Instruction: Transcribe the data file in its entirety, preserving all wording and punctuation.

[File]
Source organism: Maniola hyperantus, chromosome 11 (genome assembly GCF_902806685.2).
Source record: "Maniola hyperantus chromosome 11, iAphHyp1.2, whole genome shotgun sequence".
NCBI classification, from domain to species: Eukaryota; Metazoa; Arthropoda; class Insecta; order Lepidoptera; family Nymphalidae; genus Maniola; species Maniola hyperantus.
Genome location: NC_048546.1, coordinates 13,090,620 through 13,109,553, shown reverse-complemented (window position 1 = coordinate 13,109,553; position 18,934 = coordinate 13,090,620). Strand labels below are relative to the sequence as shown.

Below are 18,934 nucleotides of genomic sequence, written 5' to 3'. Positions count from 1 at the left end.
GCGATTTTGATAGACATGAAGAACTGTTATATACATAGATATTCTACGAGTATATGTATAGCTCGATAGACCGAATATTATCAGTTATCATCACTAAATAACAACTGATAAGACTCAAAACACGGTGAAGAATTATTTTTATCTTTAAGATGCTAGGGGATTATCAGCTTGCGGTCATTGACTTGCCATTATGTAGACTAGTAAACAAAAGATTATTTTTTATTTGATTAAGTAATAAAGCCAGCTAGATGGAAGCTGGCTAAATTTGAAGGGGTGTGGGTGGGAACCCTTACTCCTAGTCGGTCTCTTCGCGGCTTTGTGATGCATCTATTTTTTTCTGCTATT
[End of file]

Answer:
Source organism: Maniola hyperantus, chromosome 11 (genome assembly GCF_902806685.2).
Source record: "Maniola hyperantus chromosome 11, iAphHyp1.2, whole genome shotgun sequence".
NCBI classification, from domain to species: Eukaryota; Metazoa; Arthropoda; class Insecta; order Lepidoptera; family Nymphalidae; genus Maniola; species Maniola hyperantus.
Genome location: NC_048546.1, coordinates 13,090,620 through 13,109,553, shown reverse-complemented (window position 1 = coordinate 13,109,553; position 18,934 = coordinate 13,090,620). Strand labels below are relative to the sequence as shown.

Below are 18,934 nucleotides of genomic sequence, written 5' to 3'. Positions count from 1 at the left end.
GCGATTTTGATAGACATGAAGAACTGTTATATACATAGATATTCTACGAGTATATGTATAGCTCGATAGACCGAATATTATCAGTTATCATCACTAAATAACAACTGATAAGACTCAAAACACGGTGAAGAATTATTTTTATCTTTAAGATGCTAGGGGATTATCAGCTTGCGGTCATTGACTTGCCATTATGTAGACTAGTAAACAAAAGATTATTTTTTATTTGATTAAGTAATAAAGCCAGCTAGATGGAAGCTGGCTAAATTTGAAGGGGTGTGGGTGGGAACCCTTACTCCTAGTCGGTCTCTTCGCGGCTTTGTGATGCATCTATTTTTTTCTGCTATT